In its letter to the Judiciary Committee, the DOJ argued that AICOA “would improve upon the system of ex ante enforcement through which the United States maintains competitive markets.” But AICOA has very little to do with ex ante enforcement. Rather, it contorts federal antitrust law to punish a select group of companies ex post for practices that may or may not be anti-competitive. Such punitive and backward-facing regulation runs entirely counter to the rule of law and the principles of a free market.
What’s more, advocates have failed to consider how AICOA and other antitrust reform efforts would impact the global competitiveness of U.S. firms in a time of increasing competition from Chinese firms. In what Graham Allison of the Harvard Kennedy School termed “The Great Tech Rivalry,” China has “[rapidly risen] to challenge U.S. dominance of technology’s commanding heights.” Amidst this rise, the Chinese Communist Party (CCP) has increasingly used online platforms as a way to advance their national interests. Most recently, Chinese platforms have been used to disseminate anti-Western propaganda surrounding the war in Ukraine.
While large American tech platforms have a mixed track record—including, in some instances, enabling the CCP’s digital authoritarianism—they remain an important instrument of soft power to advance liberal values. Such was the case during the Arab Spring and now during the Russian invasion of Ukraine. Hobbling some of America’s most innovative tech firms with overzealous and punitive regulations could severely hamper our global competitiveness which, in turn, would benefit authoritarian regimes like the CCP. The United States should be encouraging the U.S.-based tech industry to become more innovative and globally competitive rather than hindering them with purely domestic considerations.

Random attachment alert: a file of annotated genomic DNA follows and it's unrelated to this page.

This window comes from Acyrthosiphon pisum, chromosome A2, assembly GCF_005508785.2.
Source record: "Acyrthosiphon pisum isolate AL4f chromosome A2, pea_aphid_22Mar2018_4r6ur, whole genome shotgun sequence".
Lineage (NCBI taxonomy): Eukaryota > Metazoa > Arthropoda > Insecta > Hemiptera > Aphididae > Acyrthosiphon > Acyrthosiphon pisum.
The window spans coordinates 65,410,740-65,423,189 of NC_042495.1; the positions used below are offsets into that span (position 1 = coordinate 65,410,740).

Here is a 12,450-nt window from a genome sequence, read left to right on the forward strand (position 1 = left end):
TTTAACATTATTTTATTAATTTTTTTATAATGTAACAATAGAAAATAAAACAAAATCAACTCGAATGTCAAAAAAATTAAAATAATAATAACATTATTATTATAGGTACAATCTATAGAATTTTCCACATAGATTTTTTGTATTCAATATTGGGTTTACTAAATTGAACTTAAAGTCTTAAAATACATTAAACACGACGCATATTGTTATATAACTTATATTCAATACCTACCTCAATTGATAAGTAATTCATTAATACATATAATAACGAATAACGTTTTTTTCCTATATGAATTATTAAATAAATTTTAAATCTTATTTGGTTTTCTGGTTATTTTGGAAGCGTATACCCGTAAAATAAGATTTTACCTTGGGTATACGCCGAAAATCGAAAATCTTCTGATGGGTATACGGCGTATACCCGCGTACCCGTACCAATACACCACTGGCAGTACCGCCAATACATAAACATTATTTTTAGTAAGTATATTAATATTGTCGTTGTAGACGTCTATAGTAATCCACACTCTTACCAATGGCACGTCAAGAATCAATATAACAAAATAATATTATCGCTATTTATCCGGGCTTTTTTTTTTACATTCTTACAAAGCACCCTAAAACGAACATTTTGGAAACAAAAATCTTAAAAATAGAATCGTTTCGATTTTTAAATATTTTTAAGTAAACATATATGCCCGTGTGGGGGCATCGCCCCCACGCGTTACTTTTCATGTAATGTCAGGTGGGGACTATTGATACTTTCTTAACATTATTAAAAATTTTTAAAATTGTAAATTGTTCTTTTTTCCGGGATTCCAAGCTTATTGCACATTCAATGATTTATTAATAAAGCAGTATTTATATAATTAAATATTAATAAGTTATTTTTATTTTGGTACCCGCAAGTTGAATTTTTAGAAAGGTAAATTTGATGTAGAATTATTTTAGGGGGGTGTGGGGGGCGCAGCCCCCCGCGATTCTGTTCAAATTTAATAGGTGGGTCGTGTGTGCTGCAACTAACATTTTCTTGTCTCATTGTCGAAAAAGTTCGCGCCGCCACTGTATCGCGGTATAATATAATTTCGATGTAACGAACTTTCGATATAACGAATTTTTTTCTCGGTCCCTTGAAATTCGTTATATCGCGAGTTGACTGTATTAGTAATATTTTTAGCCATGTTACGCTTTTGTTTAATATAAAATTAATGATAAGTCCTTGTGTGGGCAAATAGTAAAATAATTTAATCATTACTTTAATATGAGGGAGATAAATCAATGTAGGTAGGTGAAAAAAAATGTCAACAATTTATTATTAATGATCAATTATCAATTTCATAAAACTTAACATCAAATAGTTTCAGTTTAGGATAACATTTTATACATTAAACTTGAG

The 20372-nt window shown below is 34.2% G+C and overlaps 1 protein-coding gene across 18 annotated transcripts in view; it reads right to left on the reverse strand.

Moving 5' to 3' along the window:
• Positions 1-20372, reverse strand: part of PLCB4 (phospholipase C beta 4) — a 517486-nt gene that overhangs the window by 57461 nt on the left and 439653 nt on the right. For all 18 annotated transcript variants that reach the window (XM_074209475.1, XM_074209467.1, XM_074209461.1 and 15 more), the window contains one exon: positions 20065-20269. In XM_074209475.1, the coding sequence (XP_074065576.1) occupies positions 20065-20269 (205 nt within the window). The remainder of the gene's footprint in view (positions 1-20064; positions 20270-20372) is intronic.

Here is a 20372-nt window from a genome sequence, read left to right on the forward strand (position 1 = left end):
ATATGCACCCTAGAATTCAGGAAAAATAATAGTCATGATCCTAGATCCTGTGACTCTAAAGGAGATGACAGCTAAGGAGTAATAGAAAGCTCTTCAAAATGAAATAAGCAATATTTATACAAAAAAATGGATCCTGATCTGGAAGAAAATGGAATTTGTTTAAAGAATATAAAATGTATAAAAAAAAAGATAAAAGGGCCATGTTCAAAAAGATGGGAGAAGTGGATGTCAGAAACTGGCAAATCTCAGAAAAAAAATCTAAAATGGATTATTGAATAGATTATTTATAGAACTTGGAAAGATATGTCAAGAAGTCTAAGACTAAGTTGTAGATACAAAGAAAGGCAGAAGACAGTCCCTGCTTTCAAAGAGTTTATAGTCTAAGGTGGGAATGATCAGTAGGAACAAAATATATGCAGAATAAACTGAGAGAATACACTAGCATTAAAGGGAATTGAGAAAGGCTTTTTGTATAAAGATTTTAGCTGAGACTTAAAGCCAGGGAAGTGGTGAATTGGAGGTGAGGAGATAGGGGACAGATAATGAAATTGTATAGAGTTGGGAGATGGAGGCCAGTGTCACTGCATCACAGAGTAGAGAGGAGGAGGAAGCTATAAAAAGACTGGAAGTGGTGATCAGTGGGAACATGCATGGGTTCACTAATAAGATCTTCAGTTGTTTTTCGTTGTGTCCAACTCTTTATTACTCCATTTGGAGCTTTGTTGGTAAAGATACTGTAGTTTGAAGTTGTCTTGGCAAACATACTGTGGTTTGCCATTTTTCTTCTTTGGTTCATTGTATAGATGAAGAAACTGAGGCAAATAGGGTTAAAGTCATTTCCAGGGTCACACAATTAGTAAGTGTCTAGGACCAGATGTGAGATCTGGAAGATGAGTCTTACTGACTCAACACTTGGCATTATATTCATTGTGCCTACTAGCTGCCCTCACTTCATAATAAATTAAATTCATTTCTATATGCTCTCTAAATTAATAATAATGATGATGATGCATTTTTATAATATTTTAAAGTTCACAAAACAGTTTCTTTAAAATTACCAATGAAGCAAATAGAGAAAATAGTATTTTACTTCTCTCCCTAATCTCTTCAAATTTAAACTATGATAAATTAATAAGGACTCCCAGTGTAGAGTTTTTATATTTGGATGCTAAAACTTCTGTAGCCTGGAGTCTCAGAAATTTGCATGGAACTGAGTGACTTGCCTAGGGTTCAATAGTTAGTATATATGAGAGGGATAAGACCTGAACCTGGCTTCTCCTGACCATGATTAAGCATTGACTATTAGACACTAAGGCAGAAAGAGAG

Unfortunately, legislation like AICOA would steer American competitiveness in tech in the wrong direction; buying into the assumptions of a more protectionist European model (which is itself premised on preferencing its own tech sector against the United States). Shifting our approach to tech regulation towards a more muscular regulatory state and politically motivated, ex post facto punishment would be devastating for our global competitiveness in the same way that it devastated Europe’s.
Antitrust hawks like the DOJ argue that the status quo is a threat to “our democracy.” But it’s improbable that punishing the self-preferencing behaviors of large firms will do anything to protect U.S. democracy. And on the global stage, undermining America’s tech dominance will only make room for illiberal competitors from China in a time of global democratic decline.
Instead of punishing a few large firms, lawmakers would better serve American innovation in the long run by pursuing sensible enforcement of existing antitrust law. Our current legal framework has managed many cycles of “Big Tech” firms, from Ma-Bell to IBM to Microsoft. Rather than replacing it, Congress should focus on incremental reforms to make the system work.
Luke Hogg is Policy Manager at Lincoln Network, focusing on the intersection of technological innovation and public policy.